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, 69 (6), 1332-47

The Discovery of Single-Nucleotide Polymorphisms--And Inferences About Human Demographic History

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The Discovery of Single-Nucleotide Polymorphisms--And Inferences About Human Demographic History

J Wakeley et al. Am J Hum Genet.

Abstract

A method of historical inference that accounts for ascertainment bias is developed and applied to single-nucleotide polymorphism (SNP) data in humans. The data consist of 84 short fragments of the genome that were selected, from three recent SNP surveys, to contain at least two polymorphisms in their respective ascertainment samples and that were then fully resequenced in 47 globally distributed individuals. Ascertainment bias is the deviation, from what would be observed in a random sample, caused either by discovery of polymorphisms in small samples or by locus selection based on levels or patterns of polymorphism. The three SNP surveys from which the present data were derived differ both in their protocols for ascertainment and in the size of the samples used for discovery. We implemented a Monte Carlo maximum-likelihood method to fit a subdivided-population model that includes a possible change in effective size at some time in the past. Incorrectly assuming that ascertainment bias does not exist causes errors in inference, affecting both estimates of migration rates and historical changes in size. Migration rates are overestimated when ascertainment bias is ignored. However, the direction of error in inferences about changes in effective population size (whether the population is inferred to be shrinking or growing) depends on whether either the numbers of SNPs per fragment or the SNP-allele frequencies are analyzed. We use the abbreviation "SDL," for "SNP-discovered locus," in recognition of the genomic-discovery context of SNPs. When ascertainment bias is modeled fully, both the number of SNPs per SDL and their allele frequencies support a scenario of growth in effective size in the context of a subdivided population. If subdivision is ignored, however, the hypothesis of constant effective population size cannot be rejected. An important conclusion of this work is that, in demographic or other studies, SNP data are useful only to the extent that their ascertainment can be modeled.

Figures

Figure  1
Figure 1
Example genealogy, drawn with branch lengths equal to the coalescent expectations, which shows the structure of the data analyzed here: “A,” “D,” and “O” are, respectively, samples that are only in the ascertainment set, samples that are only in the data set, and “overlap” samples (i.e., those which are in both the data set and the ascertainment set). Three types of branches are distinguished, corresponding to the three kinds of observable polymorphisms discussed in the text.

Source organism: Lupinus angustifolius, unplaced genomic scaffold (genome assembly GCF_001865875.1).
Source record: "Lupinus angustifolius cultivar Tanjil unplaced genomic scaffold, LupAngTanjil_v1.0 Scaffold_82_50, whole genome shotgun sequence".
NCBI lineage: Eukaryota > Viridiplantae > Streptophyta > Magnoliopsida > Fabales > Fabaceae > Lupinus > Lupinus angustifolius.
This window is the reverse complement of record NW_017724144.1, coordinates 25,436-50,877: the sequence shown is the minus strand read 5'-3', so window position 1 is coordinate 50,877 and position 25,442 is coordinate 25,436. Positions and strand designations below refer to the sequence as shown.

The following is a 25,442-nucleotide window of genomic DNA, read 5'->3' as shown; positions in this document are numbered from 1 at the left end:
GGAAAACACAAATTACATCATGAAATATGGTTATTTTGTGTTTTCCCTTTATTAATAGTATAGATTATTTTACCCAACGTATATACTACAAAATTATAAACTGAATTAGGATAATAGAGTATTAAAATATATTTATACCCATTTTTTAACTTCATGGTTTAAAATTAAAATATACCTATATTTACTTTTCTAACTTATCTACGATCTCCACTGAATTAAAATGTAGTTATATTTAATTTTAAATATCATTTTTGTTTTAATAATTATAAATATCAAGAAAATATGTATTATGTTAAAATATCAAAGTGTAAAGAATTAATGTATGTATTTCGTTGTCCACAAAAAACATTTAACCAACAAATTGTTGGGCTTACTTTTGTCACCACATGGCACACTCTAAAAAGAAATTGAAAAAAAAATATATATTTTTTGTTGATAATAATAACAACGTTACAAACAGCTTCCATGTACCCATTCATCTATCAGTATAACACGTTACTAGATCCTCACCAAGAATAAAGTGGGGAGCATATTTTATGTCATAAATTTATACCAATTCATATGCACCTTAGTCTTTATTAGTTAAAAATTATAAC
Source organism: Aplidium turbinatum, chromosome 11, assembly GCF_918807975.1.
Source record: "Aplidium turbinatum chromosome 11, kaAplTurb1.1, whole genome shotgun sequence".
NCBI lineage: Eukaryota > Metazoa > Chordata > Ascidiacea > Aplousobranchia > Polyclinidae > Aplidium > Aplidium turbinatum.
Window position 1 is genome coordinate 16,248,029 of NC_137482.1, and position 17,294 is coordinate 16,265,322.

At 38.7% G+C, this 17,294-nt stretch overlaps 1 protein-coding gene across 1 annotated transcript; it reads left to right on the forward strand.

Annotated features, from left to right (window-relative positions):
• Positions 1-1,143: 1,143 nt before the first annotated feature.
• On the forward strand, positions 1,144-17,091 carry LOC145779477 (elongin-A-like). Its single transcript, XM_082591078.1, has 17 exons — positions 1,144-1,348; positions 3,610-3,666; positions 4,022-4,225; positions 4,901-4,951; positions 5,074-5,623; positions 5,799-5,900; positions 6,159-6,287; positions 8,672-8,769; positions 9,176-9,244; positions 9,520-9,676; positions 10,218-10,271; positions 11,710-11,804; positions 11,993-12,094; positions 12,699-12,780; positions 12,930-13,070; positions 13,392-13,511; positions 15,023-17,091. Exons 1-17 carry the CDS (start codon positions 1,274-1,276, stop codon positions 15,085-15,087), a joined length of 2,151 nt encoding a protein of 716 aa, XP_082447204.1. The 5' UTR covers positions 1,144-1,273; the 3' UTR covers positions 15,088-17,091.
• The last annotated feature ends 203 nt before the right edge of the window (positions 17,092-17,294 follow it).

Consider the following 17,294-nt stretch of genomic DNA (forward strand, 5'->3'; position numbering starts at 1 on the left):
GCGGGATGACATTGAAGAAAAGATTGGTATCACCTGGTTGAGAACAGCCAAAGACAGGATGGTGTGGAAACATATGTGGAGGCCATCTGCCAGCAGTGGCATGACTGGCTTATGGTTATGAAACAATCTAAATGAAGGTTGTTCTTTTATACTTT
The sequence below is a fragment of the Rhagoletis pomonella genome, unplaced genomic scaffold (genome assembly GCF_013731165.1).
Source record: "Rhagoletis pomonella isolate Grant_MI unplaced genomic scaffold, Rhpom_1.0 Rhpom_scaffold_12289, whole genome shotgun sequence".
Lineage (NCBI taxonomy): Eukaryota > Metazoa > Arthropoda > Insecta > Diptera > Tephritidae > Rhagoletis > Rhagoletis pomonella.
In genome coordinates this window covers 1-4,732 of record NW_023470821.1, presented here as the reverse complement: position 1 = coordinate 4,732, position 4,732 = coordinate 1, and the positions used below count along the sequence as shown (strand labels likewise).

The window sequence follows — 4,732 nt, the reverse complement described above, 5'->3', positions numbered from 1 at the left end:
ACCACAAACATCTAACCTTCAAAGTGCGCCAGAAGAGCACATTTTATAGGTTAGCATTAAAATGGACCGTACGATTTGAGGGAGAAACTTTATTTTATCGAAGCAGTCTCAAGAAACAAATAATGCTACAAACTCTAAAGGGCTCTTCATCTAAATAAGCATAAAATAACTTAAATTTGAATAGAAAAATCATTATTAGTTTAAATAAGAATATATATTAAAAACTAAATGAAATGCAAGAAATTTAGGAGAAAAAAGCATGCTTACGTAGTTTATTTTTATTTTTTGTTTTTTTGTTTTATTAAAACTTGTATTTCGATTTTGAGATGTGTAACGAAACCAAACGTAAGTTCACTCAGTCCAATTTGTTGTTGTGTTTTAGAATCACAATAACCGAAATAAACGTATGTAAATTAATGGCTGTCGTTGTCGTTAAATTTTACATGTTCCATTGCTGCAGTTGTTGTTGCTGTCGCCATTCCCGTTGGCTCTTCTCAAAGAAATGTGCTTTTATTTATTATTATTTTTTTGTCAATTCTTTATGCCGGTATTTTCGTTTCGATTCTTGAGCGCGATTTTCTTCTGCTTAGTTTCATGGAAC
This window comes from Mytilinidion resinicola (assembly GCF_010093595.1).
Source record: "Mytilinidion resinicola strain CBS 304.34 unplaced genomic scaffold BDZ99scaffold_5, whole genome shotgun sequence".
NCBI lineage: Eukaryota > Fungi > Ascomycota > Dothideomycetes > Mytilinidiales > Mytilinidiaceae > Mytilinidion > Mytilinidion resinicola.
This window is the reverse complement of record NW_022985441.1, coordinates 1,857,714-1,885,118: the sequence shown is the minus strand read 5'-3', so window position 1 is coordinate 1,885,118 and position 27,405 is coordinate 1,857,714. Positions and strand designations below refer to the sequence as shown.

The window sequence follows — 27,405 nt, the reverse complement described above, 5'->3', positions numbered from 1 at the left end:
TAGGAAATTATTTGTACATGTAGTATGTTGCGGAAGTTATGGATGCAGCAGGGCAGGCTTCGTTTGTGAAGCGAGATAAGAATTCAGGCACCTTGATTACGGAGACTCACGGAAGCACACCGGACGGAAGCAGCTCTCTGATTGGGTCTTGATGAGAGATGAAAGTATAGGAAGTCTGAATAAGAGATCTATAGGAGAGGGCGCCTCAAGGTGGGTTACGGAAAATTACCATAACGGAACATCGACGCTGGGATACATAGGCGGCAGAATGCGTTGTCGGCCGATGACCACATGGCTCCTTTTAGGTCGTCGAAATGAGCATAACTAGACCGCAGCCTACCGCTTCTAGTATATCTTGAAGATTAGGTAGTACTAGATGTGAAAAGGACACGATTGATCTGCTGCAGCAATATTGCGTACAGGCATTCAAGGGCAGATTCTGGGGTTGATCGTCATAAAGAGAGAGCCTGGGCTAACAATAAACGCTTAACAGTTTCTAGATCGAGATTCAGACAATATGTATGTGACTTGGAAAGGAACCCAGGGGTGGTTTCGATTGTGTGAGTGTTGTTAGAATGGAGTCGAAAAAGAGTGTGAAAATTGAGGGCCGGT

Figure  2
Figure 2
Distribution of Tajima’s (1989) D among SDLs, in each of the three data sets.
Figure  3
Figure 3
Expected numbers of SNPs segregating in different frequencies, in a sample of size nD+nO=10, relative to the number of singleton polymorphisms; results are averages, over 100,000 simulated data sets, for a 400-bp-long SDL, with θ=.0005 per base pair. a, Effect of requiring an SDL to have at least one SNP in the first nO samples drawn from the population. b, Effect of separating SDLs into classes with different numbers of SNPs, with nD=0.
Figure  4
Figure 4
Coefficient of variation of S, in a sample of size nD+nO=10; results are averages, over 100,000 simulated data sets, for a 400-bp-long SDL, with θ=.0005 per base pair. a, Effect of requiring SDLs to have at least k SNPs, under the assumption nD=0. b, Effect of requiring an SDL to have at least one SNP that must be segregating in the first nO samples drawn from the population.
Figure  5
Figure 5
Estimates of 2Nm, for data set 2, both when ascertainment is ignored and when it is modeled. For this data set, five demes had infinite-migration-rate estimates when ascertainment was ignored; these five demes are not plotted.
Figure  6
Figure 6
Likelihood surfaces for Q and T, based on the distribution of nD and nO for each of the three data sets, when ascertainment bias is ignored (a) and when it is modeled (b).
Figure  7
Figure 7
Combined likelihood surfaces for Q and T, based on the distribution of nD and nO for all three data sets, when ascertainment bias is ignored (a) and when it is modeled (b).
Figure  8
Figure 8
Likelihood surfaces for Q and T, based on the allele frequencies at data-only and overlap SNPs, conditioned on their numbers, for each of the three data sets, when ascertainment bias is ignored (a) and when it is modeled (b).
Figure  9
Figure 9
Combined likelihood surfaces for Q and T, for all the data, (a) when the population is assumed to be panmictic and (b) fitting the subdivided-population model described in the text.

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